Accordingly, where an employee continues to work for an employer after reaching their normal or agreed retirement age, the employment contract continues unchanged, unless it can be shown that the parties had either agreed to a new retirement age or that the employer’s clear and unequivocal conduct indicated that it had waived its right to dismiss the employee after reaching the retirement age. Unless one of the aforesaid two conditions are applicable, the employer will be entitled, at any stage after the employee has reached their retirement age, to exercise its right to fairly dismiss the employee in terms of section 187(2)(b) of the LRA.
More recently, Labour Court sitting in Cape Town, reaffirmed the position as confirmed by the LAC, in Mocwaledi v Premier of the Northern Cape Province.
In light of the above, it is advisable that employers take steps to ensure that an agreed retirement age is expressly incorporated into their employees’ employment contracts, or that a clear policy exists in terms of which a set retirement age is stipulated, in order for employees to prepare accordingly for their retirement. Moreover, employers are advised to remind employees who continue to work beyond retirement age, that it reserves its right in terms of section 187(2)(b) of the LRA to fairly terminate the employment relationship and contract at any given time.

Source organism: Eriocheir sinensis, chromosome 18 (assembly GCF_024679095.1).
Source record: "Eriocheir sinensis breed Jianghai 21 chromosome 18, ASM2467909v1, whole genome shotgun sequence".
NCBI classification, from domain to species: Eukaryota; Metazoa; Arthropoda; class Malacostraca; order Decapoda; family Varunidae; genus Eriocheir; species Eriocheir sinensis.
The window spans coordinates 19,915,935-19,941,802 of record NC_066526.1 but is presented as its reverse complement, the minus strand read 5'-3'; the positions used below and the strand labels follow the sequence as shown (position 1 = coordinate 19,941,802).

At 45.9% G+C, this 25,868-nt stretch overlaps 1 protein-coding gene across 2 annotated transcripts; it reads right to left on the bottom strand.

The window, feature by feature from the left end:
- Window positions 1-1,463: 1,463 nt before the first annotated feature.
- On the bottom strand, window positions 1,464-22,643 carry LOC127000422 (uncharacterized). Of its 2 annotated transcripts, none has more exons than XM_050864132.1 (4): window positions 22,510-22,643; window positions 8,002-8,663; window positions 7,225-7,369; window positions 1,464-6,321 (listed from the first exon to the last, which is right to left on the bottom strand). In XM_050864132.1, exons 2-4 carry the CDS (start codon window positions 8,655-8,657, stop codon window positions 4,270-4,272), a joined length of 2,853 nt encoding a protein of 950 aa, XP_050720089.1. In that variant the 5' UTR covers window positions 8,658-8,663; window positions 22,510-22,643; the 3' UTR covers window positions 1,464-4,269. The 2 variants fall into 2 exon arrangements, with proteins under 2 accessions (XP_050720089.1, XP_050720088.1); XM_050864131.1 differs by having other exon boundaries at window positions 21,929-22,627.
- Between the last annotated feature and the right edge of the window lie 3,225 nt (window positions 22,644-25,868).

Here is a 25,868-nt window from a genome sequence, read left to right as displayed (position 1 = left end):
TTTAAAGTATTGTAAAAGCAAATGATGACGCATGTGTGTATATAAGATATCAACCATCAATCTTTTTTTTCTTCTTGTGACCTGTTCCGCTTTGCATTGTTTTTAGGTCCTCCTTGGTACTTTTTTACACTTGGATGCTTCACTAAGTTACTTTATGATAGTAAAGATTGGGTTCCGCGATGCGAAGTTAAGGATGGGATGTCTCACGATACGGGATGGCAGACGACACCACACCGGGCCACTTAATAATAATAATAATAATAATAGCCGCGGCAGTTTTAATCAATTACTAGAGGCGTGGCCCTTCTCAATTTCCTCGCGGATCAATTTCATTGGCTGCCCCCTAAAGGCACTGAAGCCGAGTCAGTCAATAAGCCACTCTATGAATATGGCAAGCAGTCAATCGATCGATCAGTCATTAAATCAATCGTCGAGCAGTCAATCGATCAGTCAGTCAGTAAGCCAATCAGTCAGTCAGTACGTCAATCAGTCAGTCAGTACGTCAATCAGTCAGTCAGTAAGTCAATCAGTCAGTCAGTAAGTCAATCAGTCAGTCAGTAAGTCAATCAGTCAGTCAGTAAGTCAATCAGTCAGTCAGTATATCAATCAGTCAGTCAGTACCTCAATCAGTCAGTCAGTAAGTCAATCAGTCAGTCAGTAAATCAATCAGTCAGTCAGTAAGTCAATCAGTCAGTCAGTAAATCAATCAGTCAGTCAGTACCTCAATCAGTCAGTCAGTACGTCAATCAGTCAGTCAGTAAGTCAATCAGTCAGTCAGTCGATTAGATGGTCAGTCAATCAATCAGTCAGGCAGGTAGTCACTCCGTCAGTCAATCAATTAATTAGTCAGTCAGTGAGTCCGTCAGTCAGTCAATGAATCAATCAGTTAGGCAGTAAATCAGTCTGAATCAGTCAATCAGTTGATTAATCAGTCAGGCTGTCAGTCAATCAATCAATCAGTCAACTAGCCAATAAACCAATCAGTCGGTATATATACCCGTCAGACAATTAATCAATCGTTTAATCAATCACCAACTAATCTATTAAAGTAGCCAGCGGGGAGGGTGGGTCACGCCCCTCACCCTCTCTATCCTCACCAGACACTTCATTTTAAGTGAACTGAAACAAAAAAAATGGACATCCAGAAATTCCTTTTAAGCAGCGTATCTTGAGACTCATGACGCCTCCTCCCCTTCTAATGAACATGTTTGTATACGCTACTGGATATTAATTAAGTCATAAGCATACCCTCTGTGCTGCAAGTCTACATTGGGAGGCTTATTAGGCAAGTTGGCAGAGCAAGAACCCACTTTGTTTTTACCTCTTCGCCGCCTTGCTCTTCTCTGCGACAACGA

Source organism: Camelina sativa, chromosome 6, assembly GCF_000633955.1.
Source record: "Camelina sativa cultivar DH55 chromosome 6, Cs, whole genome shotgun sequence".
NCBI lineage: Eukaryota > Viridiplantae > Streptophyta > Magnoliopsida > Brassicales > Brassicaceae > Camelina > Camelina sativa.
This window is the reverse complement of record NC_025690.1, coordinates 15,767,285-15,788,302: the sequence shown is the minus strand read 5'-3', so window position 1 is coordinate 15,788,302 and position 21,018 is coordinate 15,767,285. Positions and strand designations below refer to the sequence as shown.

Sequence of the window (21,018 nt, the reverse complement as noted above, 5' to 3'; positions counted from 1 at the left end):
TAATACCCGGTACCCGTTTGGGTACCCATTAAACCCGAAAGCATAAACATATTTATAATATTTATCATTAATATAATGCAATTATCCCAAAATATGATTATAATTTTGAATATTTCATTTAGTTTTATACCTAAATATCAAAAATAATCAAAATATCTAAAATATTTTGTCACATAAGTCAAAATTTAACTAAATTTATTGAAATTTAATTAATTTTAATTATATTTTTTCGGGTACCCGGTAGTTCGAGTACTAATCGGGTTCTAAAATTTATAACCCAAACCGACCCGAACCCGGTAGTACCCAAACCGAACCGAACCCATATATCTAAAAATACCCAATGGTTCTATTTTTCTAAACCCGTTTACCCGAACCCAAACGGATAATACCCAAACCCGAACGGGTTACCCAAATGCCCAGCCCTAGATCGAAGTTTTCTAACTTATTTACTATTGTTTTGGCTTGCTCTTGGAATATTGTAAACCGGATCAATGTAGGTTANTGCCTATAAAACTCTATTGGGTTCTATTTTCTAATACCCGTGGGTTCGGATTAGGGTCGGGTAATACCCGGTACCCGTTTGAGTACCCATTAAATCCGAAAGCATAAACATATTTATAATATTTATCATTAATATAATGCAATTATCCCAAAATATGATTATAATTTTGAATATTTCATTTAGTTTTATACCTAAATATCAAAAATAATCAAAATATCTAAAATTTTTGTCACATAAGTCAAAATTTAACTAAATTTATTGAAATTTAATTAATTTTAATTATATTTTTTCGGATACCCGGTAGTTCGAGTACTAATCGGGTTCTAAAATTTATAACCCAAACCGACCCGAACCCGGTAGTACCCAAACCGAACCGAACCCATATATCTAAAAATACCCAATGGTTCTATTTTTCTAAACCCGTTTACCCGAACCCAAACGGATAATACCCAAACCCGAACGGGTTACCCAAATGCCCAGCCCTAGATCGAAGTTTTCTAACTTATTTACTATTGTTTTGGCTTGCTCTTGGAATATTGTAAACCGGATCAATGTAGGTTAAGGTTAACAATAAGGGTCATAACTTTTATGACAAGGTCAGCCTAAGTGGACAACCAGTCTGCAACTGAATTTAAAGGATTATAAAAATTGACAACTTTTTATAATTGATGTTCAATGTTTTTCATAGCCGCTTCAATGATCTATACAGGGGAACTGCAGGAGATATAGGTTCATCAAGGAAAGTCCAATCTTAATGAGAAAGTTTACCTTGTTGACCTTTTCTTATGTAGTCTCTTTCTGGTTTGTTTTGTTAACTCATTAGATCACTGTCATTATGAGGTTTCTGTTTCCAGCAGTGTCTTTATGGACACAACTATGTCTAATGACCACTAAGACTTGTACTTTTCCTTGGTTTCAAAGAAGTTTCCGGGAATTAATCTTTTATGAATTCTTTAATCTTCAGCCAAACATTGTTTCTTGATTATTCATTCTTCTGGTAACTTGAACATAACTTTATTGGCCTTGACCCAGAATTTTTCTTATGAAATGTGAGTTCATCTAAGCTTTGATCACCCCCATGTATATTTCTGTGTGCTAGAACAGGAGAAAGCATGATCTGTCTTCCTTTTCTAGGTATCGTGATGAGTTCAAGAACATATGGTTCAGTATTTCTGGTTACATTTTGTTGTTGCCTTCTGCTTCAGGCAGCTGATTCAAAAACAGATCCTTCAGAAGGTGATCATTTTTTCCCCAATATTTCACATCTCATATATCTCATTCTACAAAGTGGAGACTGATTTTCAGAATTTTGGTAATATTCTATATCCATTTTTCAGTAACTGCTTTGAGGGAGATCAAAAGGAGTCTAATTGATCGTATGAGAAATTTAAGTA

That being said, employers must exercise caution and not rely on section 187(2)(b) as a basis to dismiss an employee who has passed their retirement age where the real reason for dismissal is not based on age but in fact related to misconduct, incapacity, or the operational requirements of the business. In the latter case, the employer is expected to follow and comply with the normal dismissal procedures provided for in the LRA and codes of good practice.
Our offices are experienced in dealing with matters such as the aforesaid and can provide the necessary advice and assistance in relation hereto. Should you require assistance with any employment related matter, you can contact our offices for a consultation with our labour department.
Judgments referred to:
1) Motor Industry Staff Association and Another v Great South Autobody CC t/a Great
South Panel Beaters (JA68/2021)  ZALAC 103; (2022) 43 ILJ 2326 (LAC) (27
2) Datt v Gunnebo Industries (Pty) Ltd (JS 355/07)  ZALC 23.
3) Mocwaledi v Premier of the Northern Cape Province (C681/2019)  ZALCCT 1.